PEITHO Trial Teaches an Important Lesson

The current issue of the New England Journal of Medicine contains an important trial- the PEITHO trial. Its important because it tells us what not to do.

In the PEITHO trial patients with intermediate risk pulmonary embolism (right ventricular dysfunction and myocardial injury with no hemodynamic compromise) were randomized to a single weight-based bolus of tenecteplase or placebo. All patients were given unfractionated heparin. Patients were followed for 30 days for the primary outcome of death from any cause or hemodynamic decompensation within 7 days after randomization.

This table shows the efficacy outcomes. Looks promising doesn’t it.

PEITHO efficacy outcomes

The primary outcome was significantly reduced by 56%. This composite outcome is not a good one though. Patients would not consider death and hemodynamic decompensation equal. Also the pathophysiology of the 2 outcomes can be quite different. The intervention should also have a similar effect on all components of a good composite and there is a greater effect on hemodynamic decompensation than death. Thus, don’t pay attention to the composite but look at the composite’s individual components. Only hemodynamic decompensation was significantly reduced (ARR 3.4%, NNT 30). Don’t get me wrong this is a good thing to reduce.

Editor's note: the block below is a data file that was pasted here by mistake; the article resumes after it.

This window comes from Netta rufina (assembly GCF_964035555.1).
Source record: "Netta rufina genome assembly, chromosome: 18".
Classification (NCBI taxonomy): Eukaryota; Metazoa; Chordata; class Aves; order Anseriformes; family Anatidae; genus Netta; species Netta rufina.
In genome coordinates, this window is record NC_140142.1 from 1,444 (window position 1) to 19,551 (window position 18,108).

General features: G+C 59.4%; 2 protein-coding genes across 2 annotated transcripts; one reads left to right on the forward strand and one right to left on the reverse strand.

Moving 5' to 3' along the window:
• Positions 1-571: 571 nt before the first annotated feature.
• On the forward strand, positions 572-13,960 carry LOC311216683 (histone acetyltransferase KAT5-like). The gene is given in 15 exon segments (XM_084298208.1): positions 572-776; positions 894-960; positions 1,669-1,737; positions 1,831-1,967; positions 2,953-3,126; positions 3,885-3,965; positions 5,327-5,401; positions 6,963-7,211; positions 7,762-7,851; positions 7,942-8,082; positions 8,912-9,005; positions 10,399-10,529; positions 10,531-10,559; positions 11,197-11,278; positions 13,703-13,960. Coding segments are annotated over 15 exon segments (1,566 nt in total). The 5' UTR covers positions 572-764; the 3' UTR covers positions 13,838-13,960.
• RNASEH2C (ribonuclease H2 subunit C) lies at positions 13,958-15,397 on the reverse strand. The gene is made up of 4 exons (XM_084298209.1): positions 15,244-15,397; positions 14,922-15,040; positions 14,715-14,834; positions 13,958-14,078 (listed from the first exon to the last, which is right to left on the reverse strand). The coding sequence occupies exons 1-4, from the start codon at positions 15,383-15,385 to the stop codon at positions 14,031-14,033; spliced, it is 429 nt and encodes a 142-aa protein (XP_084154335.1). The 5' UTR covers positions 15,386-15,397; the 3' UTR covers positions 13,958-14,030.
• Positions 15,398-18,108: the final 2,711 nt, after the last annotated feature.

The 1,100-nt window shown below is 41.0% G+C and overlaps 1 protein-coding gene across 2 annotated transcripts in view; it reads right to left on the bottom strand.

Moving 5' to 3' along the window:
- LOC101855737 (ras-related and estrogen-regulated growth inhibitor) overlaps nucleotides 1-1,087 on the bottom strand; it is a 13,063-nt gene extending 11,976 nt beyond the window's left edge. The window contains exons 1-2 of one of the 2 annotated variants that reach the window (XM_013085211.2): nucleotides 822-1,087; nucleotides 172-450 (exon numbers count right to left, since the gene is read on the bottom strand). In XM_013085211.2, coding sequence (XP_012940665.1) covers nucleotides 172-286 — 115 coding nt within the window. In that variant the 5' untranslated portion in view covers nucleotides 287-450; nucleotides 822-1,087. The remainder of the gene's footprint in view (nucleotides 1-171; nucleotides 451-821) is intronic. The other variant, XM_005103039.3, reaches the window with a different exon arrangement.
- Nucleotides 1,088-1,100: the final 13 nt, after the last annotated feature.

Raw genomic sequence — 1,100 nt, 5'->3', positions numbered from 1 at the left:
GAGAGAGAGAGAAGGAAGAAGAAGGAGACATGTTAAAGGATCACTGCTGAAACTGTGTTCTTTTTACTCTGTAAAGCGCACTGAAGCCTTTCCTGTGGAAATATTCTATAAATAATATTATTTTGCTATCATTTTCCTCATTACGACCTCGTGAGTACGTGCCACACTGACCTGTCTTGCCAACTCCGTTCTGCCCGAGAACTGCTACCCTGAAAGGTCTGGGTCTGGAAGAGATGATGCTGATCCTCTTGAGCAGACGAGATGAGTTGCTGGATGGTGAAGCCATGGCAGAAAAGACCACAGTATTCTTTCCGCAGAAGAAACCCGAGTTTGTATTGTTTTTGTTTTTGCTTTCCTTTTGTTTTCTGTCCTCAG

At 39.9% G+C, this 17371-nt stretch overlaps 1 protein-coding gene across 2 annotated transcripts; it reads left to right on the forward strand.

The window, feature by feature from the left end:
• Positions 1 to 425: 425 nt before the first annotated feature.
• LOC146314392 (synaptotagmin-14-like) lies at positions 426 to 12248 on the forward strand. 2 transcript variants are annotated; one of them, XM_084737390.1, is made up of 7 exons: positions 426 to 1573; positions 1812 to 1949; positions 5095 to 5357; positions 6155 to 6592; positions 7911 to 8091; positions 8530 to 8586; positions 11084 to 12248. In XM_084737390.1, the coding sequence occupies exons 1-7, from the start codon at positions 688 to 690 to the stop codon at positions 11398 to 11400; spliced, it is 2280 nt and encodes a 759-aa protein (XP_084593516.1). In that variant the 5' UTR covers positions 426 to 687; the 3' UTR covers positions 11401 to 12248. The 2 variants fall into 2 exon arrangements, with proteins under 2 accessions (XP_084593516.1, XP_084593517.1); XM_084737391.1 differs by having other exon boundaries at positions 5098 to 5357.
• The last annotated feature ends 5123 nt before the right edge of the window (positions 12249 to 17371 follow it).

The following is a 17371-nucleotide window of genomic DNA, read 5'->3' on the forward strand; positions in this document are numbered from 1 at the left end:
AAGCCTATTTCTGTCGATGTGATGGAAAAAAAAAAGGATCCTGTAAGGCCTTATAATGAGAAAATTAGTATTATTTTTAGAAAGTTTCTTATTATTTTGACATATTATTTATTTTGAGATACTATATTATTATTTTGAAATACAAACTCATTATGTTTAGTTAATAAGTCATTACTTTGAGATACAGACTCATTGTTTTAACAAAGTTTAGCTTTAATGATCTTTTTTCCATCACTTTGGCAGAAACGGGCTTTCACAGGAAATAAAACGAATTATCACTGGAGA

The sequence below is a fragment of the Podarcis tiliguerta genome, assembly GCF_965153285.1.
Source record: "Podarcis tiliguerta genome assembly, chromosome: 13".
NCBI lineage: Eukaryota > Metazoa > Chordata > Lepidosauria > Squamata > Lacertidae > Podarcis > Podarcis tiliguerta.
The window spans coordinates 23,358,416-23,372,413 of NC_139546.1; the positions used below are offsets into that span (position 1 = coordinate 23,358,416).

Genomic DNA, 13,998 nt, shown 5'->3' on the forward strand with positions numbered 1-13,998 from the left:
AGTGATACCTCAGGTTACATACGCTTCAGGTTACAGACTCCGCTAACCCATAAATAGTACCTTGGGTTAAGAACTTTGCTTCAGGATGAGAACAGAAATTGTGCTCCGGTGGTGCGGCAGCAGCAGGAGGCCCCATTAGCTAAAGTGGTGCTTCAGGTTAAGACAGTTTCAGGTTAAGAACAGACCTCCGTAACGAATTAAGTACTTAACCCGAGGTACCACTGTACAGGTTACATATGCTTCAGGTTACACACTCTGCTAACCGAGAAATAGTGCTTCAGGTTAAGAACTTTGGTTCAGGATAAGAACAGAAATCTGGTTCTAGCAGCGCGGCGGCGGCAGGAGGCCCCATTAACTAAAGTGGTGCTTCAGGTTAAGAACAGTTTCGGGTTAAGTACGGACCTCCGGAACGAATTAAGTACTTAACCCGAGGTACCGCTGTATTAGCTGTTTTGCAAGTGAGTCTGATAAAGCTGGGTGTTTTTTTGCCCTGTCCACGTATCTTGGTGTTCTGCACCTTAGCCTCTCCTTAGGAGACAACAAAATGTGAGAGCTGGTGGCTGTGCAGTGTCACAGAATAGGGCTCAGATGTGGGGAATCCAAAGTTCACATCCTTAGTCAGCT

But with all good can come some bad. This trial teaches that we must pay attention to adverse effects. The table below shows the safety outcomes of the PEITHO trial. Is the benefit worth the risk?

PEITHO safety outcomes

You can see from the table that major extracranial bleeding was increased 5 fold (ARI 5.1%, NNH 20) as was stroke, with most of them being hemorrhagic (ARI 1.8%, NNH 55).

This trial teaches a few important EBM points (I will ignore the clinical points it makes):

  1. You must always weigh the risks and benefits of every intervention.
  2. Ignore relative measures of outcomes (in this case the odds ratios) and calculate the absolute effects followed by NNT and NNH. These are much easier to compare.
  3. Watch out for bad composite endpoints. Always look at individual components of a composite endpoint to see what was affected.

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